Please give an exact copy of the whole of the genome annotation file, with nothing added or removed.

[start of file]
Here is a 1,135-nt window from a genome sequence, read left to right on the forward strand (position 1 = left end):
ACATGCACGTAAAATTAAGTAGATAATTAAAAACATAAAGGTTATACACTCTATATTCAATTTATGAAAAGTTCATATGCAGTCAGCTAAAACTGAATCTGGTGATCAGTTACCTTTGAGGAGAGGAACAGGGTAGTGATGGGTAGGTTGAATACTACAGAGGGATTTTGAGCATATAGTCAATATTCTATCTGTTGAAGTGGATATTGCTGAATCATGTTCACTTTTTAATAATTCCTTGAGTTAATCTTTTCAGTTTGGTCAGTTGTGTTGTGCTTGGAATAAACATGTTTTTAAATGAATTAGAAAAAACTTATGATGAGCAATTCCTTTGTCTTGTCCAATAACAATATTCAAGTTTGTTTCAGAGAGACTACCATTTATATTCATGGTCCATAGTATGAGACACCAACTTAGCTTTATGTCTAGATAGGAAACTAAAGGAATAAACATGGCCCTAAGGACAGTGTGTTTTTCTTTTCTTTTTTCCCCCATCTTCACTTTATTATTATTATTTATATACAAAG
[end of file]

Here is a 1,135-nt window from a genome sequence, read left to right on the forward strand (position 1 = left end):
ACATGCACGTAAAATTAAGTAGATAATTAAAAACATAAAGGTTATACACTCTATATTCAATTTATGAAAAGTTCATATGCAGTCAGCTAAAACTGAATCTGGTGATCAGTTACCTTTGAGGAGAGGAACAGGGTAGTGATGGGTAGGTTGAATACTACAGAGGGATTTTGAGCATATAGTCAATATTCTATCTGTTGAAGTGGATATTGCTGAATCATGTTCACTTTTTAATAATTCCTTGAGTTAATCTTTTCAGTTTGGTCAGTTGTGTTGTGCTTGGAATAAACATGTTTTTAAATGAATTAGAAAAAACTTATGATGAGCAATTCCTTTGTCTTGTCCAATAACAATATTCAAGTTTGTTTCAGAGAGACTACCATTTATATTCATGGTCCATAGTATGAGACACCAACTTAGCTTTATGTCTAGATAGGAAACTAAAGGAATAAACATGGCCCTAAGGACAGTGTGTTTTTCTTTTCTTTTTTCCCCCATCTTCACTTTATTATTATTATTTATATACAAAG